The Temple Lot: Independence, Missouri

Temple Lot
Temple Lot site in Independence, Missouri (Image courtesy of Ken Lund / Flickr)

The Temple Lot is not just the intersection of The Church of Jesus Christ of Latter-day Saints and the Community of Christ, but the Church of Christ as well. It’s currently owned by the Church of Christ. Other than a small temple built on the edge of the lot, the area is just a large expanse of lawn. Kitty corner to this is the the LDS Independence Visitors’ Center, while the other two corners host the Community of Christ’s temple and auditorium.

Other Shared Sacred Spaces

temple mount jerusalem
Model of Second Jerusalem Temple (Image courtesy of Wikimedia Commons)

Mount Sinai

mount sinai
Mount Sinai, Egypt (Image courtesy of LDS Media Library / lds.org)

One of the most important sacred sites is Mount Sinai where Moses received the Ten Commandments. All religions that trace their lineage through the Old Testament—Christianity, Islam, and Judaism—consider this a holy place. Both a Greek Orthodox church and a mosque sit on the site of divine revelation. While this mountain in Egypt is believed to be the site, there’s disagreement among historians, which might explain that while many religions have competing claims on the space, there isn’t the conflict associated with it as there is with Jerusalem.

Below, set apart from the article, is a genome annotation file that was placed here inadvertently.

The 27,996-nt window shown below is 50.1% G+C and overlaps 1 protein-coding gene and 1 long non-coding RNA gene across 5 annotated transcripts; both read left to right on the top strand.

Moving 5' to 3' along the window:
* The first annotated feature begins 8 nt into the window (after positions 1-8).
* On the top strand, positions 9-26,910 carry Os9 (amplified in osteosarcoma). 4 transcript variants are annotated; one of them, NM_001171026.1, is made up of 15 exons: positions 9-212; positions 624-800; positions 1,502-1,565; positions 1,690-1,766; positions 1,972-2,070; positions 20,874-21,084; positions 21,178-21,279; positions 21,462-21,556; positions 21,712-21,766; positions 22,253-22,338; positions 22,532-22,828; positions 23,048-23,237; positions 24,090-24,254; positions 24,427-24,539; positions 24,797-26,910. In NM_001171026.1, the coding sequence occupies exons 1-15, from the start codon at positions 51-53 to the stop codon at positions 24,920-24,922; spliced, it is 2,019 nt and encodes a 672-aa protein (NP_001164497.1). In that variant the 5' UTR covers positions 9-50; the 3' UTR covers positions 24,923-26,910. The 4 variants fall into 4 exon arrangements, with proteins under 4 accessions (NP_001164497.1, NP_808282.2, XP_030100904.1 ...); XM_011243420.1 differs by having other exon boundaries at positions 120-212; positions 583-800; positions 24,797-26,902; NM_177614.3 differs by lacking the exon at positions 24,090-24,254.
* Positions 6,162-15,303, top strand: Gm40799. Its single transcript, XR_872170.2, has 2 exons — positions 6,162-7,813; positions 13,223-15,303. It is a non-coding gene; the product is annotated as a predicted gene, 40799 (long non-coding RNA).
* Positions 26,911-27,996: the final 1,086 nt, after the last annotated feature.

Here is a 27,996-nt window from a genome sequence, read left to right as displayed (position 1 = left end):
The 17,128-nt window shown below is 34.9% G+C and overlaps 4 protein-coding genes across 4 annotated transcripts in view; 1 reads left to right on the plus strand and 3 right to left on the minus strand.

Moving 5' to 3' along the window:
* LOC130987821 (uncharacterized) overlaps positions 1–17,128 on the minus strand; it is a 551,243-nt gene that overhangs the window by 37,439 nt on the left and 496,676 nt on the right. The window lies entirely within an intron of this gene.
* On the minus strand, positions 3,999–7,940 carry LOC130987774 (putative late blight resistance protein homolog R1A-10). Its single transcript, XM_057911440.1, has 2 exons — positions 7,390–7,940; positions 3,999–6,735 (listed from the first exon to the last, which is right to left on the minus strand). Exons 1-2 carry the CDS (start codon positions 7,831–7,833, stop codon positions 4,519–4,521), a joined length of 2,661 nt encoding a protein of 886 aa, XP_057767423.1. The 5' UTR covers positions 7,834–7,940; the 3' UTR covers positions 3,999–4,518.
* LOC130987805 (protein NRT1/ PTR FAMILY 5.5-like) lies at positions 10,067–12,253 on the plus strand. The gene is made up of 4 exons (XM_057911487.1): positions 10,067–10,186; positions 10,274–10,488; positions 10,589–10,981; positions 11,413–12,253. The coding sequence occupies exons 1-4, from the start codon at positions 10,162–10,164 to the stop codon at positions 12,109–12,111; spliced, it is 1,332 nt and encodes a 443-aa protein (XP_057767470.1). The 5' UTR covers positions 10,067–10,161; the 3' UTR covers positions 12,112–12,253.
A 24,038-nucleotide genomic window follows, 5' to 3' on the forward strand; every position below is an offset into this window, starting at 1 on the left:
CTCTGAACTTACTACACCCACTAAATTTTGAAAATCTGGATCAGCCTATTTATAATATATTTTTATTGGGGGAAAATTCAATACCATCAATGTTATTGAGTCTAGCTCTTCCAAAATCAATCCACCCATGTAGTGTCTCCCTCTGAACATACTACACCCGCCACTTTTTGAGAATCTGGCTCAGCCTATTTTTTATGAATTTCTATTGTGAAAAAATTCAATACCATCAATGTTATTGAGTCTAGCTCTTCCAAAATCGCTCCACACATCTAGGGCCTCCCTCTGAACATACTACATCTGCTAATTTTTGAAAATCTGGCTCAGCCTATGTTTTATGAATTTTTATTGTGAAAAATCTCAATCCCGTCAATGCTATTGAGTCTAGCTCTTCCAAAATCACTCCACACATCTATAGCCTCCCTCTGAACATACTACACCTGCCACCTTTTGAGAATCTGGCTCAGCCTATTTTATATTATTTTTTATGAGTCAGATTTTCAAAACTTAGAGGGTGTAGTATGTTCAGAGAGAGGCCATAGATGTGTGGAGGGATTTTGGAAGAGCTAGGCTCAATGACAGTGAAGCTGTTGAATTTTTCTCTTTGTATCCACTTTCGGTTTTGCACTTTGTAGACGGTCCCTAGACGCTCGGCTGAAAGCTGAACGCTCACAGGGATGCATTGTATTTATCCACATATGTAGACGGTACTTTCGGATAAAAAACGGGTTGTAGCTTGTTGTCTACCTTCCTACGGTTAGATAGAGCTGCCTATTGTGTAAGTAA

Temple Mount

Temple Mount Jerusalem
Temple Mount, Jerusalem (Image courtesy of MeganY / Pixabay)

The Temple Mount, the purpose for centuries of crusades, is also where these three faiths intersect. Jesus Christ made a point to visit the temple often during his ministry and, although the temple still doesn’t stand, the area is sacred to all Christians. The Islamic shrine, the Dome of the Rock, also sits on the Temple Mount as the location for Mohammed’s ascension into heaven. The Jewish religious traditions extend back the furthest on the Temple Mount. It’s believed to be the place where Abraham was willing to sacrifice Isaac. It was also the site of Solomon’s temple and the site of the second temple (where Jesus Christ visited) before it was destroyed by the Romans.

Varanasi

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Located in northern India on the Ganges River, Varanasi is a sacred city for Buddhists, Hindus, and Jains (an ancient, nontheistic religion). It’s one of the four Buddhist pilgrimage sites. Hindus believe that Lord Shiva founded the city. As the birthplace of several of their spiritual leaders, Jains consider the city a tirtha or holy place. Sharing an entire city makes sharing a holy places a little easier, but not always.

Whether shared sacred spaces are thousands of years old or just date back to the mid-1800s, tolerance and love is the key to peaceful coexistence. A statement by Church leaders encourages this:

“We sincerely believe that as we acknowledge one another with consideration and compassion we will discover that we can all peacefully coexist despite our deepest differences.”

Allison Weber grew up in the Great Plains of northeastern Colorado, decided to see some mountains, and went to Provo, Utah where she got her BA in English at BYU. Afterwards she did some writing and traveling, and then went to Minnesota State University for a Masters in Technical Communication. Now she freelances as a writer, works on her novel, runs regularly and travels when the mood strikes